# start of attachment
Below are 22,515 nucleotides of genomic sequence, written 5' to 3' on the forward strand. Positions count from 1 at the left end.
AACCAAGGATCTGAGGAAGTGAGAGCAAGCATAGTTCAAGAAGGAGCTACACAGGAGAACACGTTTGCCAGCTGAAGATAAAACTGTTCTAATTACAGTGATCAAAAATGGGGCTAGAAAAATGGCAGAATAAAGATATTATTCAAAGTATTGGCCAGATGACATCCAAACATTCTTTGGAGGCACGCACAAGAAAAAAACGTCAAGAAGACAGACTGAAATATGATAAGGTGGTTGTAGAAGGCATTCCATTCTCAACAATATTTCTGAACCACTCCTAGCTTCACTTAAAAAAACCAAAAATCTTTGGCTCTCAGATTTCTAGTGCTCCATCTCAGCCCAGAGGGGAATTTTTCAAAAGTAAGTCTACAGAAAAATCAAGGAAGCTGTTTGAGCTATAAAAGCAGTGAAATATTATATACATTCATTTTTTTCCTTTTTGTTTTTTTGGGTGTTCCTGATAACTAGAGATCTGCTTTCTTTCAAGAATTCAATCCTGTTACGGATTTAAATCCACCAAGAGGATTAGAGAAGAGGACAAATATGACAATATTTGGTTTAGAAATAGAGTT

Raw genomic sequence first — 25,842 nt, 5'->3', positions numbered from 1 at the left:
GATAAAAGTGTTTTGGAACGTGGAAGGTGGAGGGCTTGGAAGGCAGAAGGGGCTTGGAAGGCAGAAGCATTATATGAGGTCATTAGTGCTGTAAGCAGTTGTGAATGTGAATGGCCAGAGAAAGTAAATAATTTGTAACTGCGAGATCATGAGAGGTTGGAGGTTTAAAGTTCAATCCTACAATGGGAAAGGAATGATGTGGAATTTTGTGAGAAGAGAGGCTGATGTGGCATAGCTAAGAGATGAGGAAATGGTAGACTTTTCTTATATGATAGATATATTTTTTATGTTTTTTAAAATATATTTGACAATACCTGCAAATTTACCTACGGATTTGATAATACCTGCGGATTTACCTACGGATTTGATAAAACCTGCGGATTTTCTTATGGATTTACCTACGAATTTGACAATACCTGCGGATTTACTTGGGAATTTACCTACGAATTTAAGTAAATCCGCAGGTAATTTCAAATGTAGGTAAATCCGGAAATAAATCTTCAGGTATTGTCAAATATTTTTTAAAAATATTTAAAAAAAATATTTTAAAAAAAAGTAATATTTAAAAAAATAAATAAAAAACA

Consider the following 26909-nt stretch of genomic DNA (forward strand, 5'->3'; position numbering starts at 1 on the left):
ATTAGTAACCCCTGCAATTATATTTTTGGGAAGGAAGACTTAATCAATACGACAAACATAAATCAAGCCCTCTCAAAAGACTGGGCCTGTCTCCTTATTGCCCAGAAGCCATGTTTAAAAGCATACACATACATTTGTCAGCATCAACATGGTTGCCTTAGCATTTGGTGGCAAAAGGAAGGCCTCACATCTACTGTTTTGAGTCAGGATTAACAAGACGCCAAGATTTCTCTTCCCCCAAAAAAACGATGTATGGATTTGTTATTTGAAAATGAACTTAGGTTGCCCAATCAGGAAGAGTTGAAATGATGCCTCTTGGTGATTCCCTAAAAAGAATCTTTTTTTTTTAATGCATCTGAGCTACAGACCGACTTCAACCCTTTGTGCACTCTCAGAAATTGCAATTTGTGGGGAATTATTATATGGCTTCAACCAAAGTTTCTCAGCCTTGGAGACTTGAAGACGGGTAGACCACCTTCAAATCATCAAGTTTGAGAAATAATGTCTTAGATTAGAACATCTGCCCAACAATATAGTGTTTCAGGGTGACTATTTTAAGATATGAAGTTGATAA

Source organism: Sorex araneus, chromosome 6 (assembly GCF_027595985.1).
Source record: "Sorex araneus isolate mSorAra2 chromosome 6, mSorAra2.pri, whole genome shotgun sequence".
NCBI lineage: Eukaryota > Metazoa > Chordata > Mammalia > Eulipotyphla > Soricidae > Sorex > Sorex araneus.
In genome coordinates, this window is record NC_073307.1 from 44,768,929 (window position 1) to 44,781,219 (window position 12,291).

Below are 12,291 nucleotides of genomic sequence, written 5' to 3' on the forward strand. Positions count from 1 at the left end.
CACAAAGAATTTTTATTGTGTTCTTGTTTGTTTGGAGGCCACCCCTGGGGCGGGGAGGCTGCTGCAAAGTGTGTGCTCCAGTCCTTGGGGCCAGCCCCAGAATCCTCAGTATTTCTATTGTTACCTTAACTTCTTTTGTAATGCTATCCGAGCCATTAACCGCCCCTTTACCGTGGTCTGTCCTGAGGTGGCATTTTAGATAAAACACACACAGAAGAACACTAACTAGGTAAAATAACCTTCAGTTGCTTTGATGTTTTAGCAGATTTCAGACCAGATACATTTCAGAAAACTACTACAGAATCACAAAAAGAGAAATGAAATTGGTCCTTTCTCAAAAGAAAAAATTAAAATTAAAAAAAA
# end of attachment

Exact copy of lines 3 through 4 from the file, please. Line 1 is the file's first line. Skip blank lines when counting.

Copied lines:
Raw genomic sequence first — 25,842 nt, 5'->3', positions numbered from 1 at the left:
GATAAAAGTGTTTTGGAACGTGGAAGGTGGAGGGCTTGGAAGGCAGAAGGGGCTTGGAAGGCAGAAGCATTATATGAGGTCATTAGTGCTGTAAGCAGTTGTGAATGTGAATGGCCAGAGAAAGTAAATAATTTGTAACTGCGAGATCATGAGAGGTTGGAGGTTTAAAGTTCAATCCTACAATGGGAAAGGAATGATGTGGAATTTTGTGAGAAGAGAGGCTGATGTGGCATAGCTAAGAGATGAGGAAATGGTAGACTTTTCTTATATGATAGATATATTTTTTATGTTTTTTAAAATATATTTGACAATACCTGCAAATTTACCTACGGATTTGATAATACCTGCGGATTTACCTACGGATTTGATAAAACCTGCGGATTTTCTTATGGATTTACCTACGAATTTGACAATACCTGCGGATTTACTTGGGAATTTACCTACGAATTTAAGTAAATCCGCAGGTAATTTCAAATGTAGGTAAATCCGGAAATAAATCTTCAGGTATTGTCAAATATTTTTTAAAAATATTTAAAAAAAATATTTTAAAAAAAAGTAATATTTAAAAAAATAAATAAAAAACA